My room was in the northeast corner of the lower floor, with windows on the north side only. The door opened on the south side of the room, very close to the first row of seats. This created a problem for some students during a fire drill as they tended to hop over seats instead of opening the door completely and walking in the aisle. To the back was a cloakroom, to which a classroom door opened. There was no library. I do not recall where we kept the few library books that we had. Blackboards were on the east and south walls.
The grades seven and eights worked together for physical education, sports, and social events. My colleague, Betha Gibson, had about forty-eight students in her room. She took the girls from both classes for physical education, while I took the boys. Between us, we were able to conduct a track and field meet with the two classes. The favourite sport for the boys when on their own was soccer, even during the winter. In one soccer match that I was refereeing, one boy fell with about ten seconds left to play. Sensing that he was hurt, I checked him immediately. Suspecting a broken leg, I placed two sticks on the leg and tied the splint with shoelaces that one of the boys took from his own shoes. When the principal was notified, he contacted the municipal doctor, who arrived promptly. He took off the splint, checked the leg, then placed the splint back on, and had the boy taken to hospital. X-rays determined that there was a double fracture. The boy, from grade seven, remained in hospital for a few weeks. After he returned to school, he walked with a limp.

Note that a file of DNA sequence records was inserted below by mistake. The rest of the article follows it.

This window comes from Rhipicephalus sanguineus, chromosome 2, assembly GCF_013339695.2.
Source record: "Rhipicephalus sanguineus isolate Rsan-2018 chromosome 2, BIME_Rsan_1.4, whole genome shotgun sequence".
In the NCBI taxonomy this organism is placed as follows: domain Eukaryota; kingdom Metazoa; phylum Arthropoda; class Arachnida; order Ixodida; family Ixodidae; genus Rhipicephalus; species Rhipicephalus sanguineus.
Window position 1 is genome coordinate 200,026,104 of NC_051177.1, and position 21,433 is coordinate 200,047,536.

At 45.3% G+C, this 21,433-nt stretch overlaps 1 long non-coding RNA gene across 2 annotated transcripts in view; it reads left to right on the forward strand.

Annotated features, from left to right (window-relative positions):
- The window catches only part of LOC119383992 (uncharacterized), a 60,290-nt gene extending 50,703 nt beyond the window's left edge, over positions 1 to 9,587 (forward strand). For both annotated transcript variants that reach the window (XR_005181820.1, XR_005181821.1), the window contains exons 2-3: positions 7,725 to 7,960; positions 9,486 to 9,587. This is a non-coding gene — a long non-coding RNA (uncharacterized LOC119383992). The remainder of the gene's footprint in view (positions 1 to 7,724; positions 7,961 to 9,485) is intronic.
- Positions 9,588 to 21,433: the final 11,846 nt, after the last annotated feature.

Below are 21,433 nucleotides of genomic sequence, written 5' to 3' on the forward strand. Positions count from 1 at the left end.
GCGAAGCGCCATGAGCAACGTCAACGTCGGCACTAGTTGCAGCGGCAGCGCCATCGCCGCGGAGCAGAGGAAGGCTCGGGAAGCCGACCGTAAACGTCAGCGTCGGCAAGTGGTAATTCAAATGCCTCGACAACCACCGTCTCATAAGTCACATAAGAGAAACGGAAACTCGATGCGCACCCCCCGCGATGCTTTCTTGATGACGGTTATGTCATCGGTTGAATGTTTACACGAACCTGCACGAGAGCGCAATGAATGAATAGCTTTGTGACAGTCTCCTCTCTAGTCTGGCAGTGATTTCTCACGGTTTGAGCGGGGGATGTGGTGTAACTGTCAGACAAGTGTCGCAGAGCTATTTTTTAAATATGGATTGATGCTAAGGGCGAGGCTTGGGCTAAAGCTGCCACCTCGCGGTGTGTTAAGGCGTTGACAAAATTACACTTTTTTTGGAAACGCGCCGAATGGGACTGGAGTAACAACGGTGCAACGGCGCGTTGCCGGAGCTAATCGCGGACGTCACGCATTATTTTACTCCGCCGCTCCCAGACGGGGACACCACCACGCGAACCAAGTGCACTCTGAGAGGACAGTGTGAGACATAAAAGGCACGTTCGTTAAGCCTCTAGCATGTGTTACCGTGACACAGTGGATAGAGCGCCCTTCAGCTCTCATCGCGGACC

As there was a shortage of paper, we had to make adjustments when setting examinations and reuse paper whenever possible. Art was not my favourite subject to teach. I found a way out with this class. A Winnipeg radio station had a weekly art class for schools. Thus, I set my timetable to coincide with the broadcast. We obtained good results from this program. It was the custom to allow top students to be exempt from final examinations, based on their year’s marks. This allowed them to leave about a week early. Several students qualified, in particular, five girls whose subject average was at least 90%.
We had two joint social events that I can recall, one in late autumn and the other at the end of the school year. I believe that we also had one on our own in the classroom. My class wanted to have a class yearbook. They gathered the information and I typed it and ran it off on the gestetner. It was ready for the end of classes. I had my copy until we left Mexico in 2000, when we had to give away our library. Also, near the end of the year, the students asked that there be a judging of notebooks. They insisted that I not be the judge. We agreed to have Harry Piniuta, of the high school, judge. It came as a surprise to Bruce Dagg when it was announced that he won. There was a winner for boys and a winner for girls, but I do not recall who won for the girls.
In June 1953, Queen Elizabeth II had her official coronation. Plans were made by the local Legion to have a track and field meet for the young people and a march of students along the main street from the South School to the North School. Jack Gibson and I, as school representatives, were on the planning committee. However, on the morning of the event, there was rain, causing the cancellation of the sports. Early in the afternoon, the sun came out. It was decided that the parade would be held. Only two teachers were on hand to march with the students. Doug Crandle accompanied the South School students, and I accompanied the North School students.
Students (* those who transferred out during the year)
Staff and Associates
Page revised: 9 December 2020